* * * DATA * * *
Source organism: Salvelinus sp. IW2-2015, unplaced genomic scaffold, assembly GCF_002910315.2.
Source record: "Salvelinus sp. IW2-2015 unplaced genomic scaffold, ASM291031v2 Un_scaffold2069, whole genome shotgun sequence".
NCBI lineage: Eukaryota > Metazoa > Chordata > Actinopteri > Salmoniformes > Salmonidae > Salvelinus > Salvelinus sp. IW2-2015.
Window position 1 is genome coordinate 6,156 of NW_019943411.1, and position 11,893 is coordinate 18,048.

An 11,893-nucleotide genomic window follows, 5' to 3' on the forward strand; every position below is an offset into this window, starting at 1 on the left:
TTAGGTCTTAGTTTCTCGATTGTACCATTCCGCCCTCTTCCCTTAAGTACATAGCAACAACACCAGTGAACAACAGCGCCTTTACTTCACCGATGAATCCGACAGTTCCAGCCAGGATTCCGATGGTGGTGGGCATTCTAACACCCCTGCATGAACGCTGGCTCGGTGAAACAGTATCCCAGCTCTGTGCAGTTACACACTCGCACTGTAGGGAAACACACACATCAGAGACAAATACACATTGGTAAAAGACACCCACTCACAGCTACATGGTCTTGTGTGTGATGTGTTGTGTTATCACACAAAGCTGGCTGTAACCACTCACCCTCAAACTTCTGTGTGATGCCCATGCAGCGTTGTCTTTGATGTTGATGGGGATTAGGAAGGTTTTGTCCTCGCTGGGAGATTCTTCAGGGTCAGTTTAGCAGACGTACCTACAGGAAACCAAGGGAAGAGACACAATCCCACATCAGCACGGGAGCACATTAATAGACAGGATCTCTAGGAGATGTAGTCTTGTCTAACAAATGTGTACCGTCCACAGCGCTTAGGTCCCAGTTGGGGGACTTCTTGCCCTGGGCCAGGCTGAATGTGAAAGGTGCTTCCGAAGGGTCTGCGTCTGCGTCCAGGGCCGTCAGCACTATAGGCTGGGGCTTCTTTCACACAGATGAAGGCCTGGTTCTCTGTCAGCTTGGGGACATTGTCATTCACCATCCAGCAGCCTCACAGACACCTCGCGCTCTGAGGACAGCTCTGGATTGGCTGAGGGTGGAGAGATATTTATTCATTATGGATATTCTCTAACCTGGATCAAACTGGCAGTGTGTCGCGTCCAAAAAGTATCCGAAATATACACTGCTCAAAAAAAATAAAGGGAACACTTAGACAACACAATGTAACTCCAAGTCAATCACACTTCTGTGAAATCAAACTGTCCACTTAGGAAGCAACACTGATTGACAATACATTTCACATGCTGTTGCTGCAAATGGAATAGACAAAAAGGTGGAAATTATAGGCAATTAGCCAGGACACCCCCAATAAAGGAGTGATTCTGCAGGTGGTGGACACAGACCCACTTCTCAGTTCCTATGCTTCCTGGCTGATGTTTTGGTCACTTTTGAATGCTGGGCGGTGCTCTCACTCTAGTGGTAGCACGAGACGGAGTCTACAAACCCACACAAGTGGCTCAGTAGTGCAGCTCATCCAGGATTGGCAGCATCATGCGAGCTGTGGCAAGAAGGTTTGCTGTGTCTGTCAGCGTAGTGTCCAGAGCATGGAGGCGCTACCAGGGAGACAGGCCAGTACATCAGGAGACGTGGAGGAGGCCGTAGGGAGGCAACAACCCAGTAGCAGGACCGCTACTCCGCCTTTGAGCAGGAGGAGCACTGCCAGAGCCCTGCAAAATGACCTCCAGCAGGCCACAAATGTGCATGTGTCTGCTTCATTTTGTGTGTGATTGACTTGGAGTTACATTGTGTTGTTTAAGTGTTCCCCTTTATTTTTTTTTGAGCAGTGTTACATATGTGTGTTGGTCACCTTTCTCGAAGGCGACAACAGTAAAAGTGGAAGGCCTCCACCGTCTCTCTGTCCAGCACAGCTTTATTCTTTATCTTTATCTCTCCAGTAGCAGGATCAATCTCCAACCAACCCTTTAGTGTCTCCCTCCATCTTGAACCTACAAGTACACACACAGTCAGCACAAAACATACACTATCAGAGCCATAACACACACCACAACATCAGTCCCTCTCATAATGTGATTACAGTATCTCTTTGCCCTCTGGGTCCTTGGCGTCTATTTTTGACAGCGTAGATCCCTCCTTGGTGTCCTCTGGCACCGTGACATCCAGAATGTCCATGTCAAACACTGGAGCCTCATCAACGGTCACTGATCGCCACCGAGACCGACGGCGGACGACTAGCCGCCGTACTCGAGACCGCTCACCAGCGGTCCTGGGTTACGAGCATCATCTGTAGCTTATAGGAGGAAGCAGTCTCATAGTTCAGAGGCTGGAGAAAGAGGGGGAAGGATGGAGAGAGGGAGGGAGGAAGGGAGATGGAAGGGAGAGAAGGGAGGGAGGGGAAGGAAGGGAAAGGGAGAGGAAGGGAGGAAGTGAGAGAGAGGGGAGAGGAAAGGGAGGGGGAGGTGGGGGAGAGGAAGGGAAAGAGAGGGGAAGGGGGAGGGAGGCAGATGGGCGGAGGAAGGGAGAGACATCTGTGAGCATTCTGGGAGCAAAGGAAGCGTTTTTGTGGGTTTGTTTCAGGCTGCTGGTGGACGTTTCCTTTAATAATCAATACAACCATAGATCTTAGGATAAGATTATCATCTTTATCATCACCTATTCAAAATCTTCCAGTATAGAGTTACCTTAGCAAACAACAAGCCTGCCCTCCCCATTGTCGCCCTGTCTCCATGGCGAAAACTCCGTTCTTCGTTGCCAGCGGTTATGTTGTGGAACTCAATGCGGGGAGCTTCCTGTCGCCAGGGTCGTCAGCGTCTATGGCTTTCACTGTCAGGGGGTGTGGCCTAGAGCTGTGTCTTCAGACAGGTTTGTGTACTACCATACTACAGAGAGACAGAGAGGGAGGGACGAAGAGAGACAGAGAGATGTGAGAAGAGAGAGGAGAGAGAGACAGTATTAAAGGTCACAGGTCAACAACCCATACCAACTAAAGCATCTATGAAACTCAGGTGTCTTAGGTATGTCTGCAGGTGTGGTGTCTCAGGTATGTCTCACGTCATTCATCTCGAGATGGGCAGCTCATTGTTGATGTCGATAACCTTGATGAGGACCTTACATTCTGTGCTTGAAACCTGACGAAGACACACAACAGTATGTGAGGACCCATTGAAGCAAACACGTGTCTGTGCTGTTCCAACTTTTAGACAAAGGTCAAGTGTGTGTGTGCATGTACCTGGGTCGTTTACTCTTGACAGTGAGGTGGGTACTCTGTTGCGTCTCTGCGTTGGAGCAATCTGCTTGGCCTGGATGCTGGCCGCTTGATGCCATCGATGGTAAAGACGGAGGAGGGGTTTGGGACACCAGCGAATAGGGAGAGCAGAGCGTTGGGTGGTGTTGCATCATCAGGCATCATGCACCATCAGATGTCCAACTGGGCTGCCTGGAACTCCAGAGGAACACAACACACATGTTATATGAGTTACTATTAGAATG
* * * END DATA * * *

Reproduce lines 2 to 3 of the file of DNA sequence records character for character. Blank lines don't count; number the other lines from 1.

Source record: "Salvelinus sp. IW2-2015 unplaced genomic scaffold, ASM291031v2 Un_scaffold2069, whole genome shotgun sequence".
NCBI lineage: Eukaryota > Metazoa > Chordata > Actinopteri > Salmoniformes > Salmonidae > Salvelinus > Salvelinus sp. IW2-2015.